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Mirai-Busting Hajime Worm Could be Work of White Hat

Security researchers are claiming a new Mirai-like worm designed to take remote control of unsecured IoT devices could be a white hat trying to thwart the work of malicious hackers.

The so-called Hajime worm was first discovered back in October 2016, but has been spreading quickly over the past few months, according to Symantec’s Waylon Grange.

There are several similarities with the notorious Mirai malware: it spreads via unsecured devices that have open Telnet ports and use default passwords, and uses the same log-in combinations as Mirai plus two more.

However, Hajime appears to be stealthier and more resilient than its rival.

It’s apparently built on a P2P network rather than using hardcoded addresses for a single command and control (C&C) server, making it more difficult to disrupt.

Plus, its code is modular, meaning new capabilities can be added over time, and once on a target system it will work to hide its processes and files. 

So far Brazil (19%), Iran (17%), Thailand (11%) and Russia (11%) top the list of affected countries, with infections running into the tens of thousands, Symantec estimated.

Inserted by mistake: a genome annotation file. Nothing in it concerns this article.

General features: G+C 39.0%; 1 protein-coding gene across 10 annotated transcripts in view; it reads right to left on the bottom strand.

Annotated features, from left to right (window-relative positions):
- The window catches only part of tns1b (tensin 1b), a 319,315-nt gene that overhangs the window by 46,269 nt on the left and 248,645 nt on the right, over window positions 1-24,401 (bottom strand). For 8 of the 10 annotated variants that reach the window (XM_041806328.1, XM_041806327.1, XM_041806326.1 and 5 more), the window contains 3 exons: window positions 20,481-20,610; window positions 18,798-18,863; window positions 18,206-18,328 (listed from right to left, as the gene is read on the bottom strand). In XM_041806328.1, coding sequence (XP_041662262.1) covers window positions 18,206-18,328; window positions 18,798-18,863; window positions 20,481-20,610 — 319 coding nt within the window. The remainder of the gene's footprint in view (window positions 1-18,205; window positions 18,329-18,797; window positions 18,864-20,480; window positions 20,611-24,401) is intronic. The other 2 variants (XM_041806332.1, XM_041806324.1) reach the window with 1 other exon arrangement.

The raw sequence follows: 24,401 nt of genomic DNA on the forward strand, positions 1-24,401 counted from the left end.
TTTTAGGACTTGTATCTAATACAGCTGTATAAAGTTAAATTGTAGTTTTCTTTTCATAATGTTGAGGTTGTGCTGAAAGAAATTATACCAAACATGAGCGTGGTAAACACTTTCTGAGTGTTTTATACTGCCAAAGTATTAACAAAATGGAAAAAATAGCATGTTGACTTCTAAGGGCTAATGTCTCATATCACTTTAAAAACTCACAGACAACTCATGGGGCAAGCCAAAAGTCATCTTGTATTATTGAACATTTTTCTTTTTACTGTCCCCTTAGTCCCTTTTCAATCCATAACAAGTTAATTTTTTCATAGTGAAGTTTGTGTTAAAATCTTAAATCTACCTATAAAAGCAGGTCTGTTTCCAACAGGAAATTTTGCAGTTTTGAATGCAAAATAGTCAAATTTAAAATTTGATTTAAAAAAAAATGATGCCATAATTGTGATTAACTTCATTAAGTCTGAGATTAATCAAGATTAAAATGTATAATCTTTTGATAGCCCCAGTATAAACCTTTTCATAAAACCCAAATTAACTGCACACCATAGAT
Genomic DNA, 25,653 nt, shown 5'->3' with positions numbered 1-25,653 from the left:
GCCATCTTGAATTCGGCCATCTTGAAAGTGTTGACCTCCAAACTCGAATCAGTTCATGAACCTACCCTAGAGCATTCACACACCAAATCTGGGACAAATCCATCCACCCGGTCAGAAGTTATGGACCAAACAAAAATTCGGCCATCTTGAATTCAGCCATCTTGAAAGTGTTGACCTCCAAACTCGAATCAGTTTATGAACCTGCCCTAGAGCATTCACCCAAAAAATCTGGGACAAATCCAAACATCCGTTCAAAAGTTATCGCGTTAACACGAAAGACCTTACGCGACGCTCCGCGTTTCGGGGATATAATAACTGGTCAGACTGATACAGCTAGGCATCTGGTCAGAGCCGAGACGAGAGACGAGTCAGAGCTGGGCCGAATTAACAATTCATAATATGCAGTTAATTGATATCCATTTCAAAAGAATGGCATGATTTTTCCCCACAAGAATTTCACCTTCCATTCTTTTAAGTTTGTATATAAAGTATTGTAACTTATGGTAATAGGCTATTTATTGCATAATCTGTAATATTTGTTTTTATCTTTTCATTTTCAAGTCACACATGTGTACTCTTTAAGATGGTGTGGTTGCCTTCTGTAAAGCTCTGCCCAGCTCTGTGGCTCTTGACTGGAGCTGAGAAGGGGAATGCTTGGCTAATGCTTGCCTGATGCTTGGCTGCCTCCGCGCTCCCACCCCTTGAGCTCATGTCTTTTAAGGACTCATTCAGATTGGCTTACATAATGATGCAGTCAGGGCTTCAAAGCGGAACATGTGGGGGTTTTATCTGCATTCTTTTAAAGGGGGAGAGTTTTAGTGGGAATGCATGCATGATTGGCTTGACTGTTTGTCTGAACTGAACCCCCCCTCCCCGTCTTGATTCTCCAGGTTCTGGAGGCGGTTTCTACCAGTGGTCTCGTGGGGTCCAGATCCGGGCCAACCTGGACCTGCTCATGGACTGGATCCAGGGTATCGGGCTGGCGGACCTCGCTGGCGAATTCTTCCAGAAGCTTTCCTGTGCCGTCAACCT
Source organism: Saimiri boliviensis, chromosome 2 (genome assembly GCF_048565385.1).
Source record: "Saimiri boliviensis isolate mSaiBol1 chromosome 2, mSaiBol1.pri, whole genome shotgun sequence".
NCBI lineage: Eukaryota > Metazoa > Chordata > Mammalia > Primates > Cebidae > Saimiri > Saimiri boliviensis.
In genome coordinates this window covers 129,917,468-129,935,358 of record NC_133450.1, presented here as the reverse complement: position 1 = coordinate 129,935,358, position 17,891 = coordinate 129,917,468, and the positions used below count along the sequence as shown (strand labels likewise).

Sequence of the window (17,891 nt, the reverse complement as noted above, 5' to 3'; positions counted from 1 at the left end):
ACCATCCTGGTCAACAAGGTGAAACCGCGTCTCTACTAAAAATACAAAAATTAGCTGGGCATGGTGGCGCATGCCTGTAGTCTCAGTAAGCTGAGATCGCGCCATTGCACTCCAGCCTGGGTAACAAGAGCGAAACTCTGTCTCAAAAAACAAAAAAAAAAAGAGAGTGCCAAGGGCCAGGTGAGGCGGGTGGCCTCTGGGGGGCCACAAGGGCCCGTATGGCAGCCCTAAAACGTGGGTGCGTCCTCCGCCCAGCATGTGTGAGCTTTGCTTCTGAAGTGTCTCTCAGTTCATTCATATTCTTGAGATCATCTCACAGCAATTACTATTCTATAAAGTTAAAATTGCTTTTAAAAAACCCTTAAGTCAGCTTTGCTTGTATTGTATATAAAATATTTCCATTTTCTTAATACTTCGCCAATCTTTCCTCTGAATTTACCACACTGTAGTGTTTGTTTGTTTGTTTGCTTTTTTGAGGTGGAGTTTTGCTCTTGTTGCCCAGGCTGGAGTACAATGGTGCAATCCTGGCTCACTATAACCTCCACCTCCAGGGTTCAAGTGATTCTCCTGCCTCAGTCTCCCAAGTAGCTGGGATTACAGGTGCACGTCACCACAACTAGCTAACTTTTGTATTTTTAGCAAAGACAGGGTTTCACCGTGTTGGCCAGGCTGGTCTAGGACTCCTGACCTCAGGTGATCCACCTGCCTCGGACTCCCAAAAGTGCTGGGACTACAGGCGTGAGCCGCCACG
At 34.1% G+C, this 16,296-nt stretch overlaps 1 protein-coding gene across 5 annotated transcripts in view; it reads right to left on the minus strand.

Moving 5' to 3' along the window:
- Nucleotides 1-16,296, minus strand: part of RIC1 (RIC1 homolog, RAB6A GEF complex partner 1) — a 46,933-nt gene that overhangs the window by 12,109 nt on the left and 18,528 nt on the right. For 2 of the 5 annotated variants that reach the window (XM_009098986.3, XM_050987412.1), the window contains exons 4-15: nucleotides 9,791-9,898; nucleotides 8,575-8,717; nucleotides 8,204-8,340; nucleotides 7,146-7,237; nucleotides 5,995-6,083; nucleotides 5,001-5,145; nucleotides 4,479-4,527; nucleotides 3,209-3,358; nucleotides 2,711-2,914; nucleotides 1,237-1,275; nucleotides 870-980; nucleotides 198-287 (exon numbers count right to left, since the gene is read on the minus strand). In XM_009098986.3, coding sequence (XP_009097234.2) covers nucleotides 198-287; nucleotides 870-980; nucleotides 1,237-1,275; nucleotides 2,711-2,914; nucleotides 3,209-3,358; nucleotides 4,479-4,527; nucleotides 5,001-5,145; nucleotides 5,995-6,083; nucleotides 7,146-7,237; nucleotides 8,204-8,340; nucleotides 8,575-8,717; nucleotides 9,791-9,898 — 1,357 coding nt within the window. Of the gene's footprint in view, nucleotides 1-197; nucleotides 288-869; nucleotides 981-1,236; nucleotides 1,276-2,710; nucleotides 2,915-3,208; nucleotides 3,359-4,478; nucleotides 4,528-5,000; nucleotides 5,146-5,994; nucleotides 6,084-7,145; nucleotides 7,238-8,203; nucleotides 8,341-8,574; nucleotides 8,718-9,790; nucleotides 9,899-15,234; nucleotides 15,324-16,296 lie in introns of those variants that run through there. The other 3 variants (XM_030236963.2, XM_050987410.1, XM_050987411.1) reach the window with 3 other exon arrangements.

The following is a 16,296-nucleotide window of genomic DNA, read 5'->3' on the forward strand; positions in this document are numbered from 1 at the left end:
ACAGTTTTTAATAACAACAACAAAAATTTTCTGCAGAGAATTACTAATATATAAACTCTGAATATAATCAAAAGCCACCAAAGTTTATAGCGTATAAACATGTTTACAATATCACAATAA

As to the identity of the developer, there are several reasons why it may be a white hat.

First, once installed, the malware blocks access to ports 3, 7547, 5555, and 5358: all of which host services that can be exploited by malware including Mirai.

Second, there are currently no DDoS or other attack capabilities present aside from propagation, and third, infected devices display a cryptographically signed message from the author describing themselves as: “Just a white hat, securing some systems.”

However, Grange cautioned that such attempts to improve security are often short-lived, because the changes they effect are made only in temporary RAM.

"Once the device is rebooted it goes back to its unsecured state, complete with default passwords and a Telnet open to the world. To have a lasting effect, the firmware would need to be updated. It is extremely difficult to update the firmware on a large scale because the process is unique to each device and in some cases is not possible without physical access,” he explained.

“And so, we are left with embedded devices stuck in a sort of Groundhog Day time loop scenario. One day a device may belong to the Mirai botnet, after the next reboot it could belong to Hajime, then the next any of the many other IoT malware/worms that are out there scanning for devices with hardcoded passwords. This cycle will continue with each reboot until the device is updated with a newer, more secure firmware.”

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